mathematics professor Darren Mason, in collaboration with Philip Eisenlohr of the Max Planck Institute for Iron Research in Germany and Michigan State University engineering professors Tom Bieler and Martin Crimp, has been filling a niche by researching how the material fractures at the microscopic level.When titanium fails—whether on an automobile or an aircraft—the result is usually catastrophic. Albion College
Mason, Albion's Phi Beta Kappa Scholar of the Year, will have the honor of talking about his work in developing a mathematical model used to predict where cracks will occur in titanium when he delivers an address at the International Symposium on Plasticity in January.
Plasticity refers to a material's permanent change in shape when acted on by a force. Mason used a paper clip as an example to demonstrate this phenomenon. If the metal springs back to its original shape after being gently pulled, the material behavior is referred to as elastic. As the strength of the pull increases, and the paper clip stays deformed, then the permanent change in shape is termed plastic.
Using images from a scanning electron microscope, researchers have investigated the relative plastic deformation of adjacent grains in a sample of polycrystalline titanium in tension. When looking at an image magnified to one-30 millionth of an inch, Mason is focused on the unusual behavior observed when these adjacent grains form ledges wherein the material on one side of the horizontal boundary rises above the other like a cliff on a canyon.
“This all started back in 1998 when I was still at Michigan State,” Mason said. “A grant from the Air Force’s Office of Scientific Research funded us for three years. I continued to work with the people at Michigan State after coming to Albion and we were ultimately awarded an additional grant from the National Science Foundation’s Materials World Network program. We finished the initial grant six months ago and we were recently renewed for another three years, so I will be going to Germany [during the summer] for the next three years.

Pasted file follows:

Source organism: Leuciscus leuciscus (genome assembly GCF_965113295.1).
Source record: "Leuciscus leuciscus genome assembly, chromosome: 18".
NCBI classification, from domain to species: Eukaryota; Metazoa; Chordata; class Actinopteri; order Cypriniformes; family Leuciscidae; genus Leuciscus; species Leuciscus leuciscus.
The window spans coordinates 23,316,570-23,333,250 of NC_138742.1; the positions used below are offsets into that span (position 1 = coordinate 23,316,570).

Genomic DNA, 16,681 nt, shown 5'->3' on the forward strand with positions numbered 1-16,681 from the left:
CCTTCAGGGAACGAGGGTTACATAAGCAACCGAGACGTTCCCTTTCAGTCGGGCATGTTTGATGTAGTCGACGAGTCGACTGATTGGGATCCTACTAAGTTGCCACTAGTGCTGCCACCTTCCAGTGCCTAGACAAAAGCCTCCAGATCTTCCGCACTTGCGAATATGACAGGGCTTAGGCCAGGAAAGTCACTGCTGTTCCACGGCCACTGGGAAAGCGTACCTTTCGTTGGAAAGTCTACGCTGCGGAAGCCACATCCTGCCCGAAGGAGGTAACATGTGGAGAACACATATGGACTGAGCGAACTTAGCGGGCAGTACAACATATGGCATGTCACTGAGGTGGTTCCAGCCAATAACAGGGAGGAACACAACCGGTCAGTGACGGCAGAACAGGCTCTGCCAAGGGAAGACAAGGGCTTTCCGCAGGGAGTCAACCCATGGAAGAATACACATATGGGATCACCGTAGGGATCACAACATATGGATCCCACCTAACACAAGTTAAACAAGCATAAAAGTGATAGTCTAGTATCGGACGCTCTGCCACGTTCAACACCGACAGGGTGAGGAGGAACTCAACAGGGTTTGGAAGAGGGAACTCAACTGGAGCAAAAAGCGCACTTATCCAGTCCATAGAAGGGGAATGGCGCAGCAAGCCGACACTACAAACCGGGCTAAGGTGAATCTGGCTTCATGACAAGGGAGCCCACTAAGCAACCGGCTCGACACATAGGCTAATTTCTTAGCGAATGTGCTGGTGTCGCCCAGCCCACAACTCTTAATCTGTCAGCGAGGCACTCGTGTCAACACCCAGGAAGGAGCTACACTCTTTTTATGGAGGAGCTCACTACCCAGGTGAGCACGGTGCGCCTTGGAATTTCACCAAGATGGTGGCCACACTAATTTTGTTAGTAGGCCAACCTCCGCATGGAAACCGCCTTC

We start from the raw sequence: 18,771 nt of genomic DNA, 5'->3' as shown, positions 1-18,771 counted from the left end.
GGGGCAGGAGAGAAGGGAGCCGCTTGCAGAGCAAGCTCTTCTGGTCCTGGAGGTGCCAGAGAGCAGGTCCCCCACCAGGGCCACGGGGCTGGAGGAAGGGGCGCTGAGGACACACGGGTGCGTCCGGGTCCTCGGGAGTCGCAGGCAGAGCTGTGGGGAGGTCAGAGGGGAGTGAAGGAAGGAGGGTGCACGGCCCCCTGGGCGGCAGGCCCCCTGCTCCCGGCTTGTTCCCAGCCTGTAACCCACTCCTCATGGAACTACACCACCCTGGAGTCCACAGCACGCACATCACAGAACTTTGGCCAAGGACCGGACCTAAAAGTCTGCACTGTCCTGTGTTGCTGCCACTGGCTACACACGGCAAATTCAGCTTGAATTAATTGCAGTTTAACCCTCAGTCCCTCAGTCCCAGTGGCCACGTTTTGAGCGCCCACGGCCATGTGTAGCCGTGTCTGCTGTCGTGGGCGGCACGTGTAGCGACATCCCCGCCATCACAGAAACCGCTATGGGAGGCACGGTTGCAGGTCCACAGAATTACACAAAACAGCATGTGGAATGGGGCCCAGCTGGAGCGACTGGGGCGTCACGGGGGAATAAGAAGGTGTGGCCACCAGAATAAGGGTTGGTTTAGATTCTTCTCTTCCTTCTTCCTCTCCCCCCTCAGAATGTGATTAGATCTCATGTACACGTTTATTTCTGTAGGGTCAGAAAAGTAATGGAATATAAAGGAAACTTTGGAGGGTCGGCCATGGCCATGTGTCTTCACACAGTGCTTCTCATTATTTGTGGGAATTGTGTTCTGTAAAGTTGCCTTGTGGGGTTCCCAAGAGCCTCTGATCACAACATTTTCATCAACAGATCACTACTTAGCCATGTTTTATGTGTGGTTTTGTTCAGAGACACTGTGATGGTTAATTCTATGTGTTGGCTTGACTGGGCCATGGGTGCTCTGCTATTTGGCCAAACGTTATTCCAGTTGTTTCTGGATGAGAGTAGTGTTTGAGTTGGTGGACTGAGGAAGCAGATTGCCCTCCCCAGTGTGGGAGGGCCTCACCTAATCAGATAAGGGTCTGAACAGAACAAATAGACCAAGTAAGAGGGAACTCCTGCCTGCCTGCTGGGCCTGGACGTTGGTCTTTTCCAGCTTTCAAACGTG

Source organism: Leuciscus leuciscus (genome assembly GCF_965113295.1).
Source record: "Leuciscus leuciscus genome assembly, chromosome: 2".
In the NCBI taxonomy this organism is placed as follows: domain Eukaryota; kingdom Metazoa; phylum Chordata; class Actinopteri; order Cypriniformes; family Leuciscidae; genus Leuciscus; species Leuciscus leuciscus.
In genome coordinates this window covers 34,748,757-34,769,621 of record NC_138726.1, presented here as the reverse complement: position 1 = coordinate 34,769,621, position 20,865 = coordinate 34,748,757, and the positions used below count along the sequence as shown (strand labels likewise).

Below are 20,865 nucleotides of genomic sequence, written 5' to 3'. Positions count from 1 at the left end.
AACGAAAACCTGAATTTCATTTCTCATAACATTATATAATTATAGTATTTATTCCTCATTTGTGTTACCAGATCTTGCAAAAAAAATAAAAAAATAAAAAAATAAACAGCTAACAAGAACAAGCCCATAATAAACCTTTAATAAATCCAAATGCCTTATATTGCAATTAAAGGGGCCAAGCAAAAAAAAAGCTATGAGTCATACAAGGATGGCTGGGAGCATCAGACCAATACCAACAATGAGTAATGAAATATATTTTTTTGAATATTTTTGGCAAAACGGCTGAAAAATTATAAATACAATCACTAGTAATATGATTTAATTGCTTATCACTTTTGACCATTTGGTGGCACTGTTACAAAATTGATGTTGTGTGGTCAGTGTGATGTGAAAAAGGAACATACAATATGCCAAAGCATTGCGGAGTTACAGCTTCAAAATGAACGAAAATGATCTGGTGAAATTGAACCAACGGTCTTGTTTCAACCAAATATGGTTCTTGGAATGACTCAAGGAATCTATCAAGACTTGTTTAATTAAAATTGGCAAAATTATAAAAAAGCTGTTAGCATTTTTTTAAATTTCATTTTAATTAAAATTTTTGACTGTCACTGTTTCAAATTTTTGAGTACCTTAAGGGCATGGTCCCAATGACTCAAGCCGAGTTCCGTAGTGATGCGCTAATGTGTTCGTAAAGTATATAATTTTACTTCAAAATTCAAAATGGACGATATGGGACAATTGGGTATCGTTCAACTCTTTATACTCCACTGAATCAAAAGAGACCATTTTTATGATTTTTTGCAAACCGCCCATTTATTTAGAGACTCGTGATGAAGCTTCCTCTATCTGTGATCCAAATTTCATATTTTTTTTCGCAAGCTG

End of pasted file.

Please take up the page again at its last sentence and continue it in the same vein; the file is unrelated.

“This summer I worked on what we call a fracture initiation parameter, versions of which have been in the literature for the last 30-40 years, but we have broadened the idea over the last seven years by taking it from the macroscopic parameter to a microscopic parameter,” Mason added. “We ultimately intend to insert the parameter into the computer code that simulates the deformation of the titanium. This summer I investigated the output of the computer simulations of titanium deformation and correlated that with experiments we’ve run on titanium as well as the value of the fracture initiation parameter along grain boundaries. Using the statistical measure that I developed to distinguish between grain boundary populations with ledges and those without has an error rate of less than 3.5 percent—which in our world is pretty good.”
Mason said his future work is to lower the statistical level of error of the fracture initiation parameter used in titanium and broaden the applicability of the fracture initiation parameter concept to include other metals.
“One immediate goal is to apply this research to tantalum in conjunction with related work being done at Sandia National Laboratories,” Mason said.
“I love this research because it is collaborative,” he added. “I love working with people from other universities, other countries, with different areas of expertise because these problems can’t be solved by one person. You’ve got mathematicians talking to computer scientists talking to physicists talking to material scientists talking to people who are experts with microscopes. Each person has their own dialogue and vocabulary that needs to be translated, and there is a certain person who is comfortable walking into a discussion of things they don’t understand. It is a great learning experience for me and it is very rewarding to constantly learn about things I didn’t know.”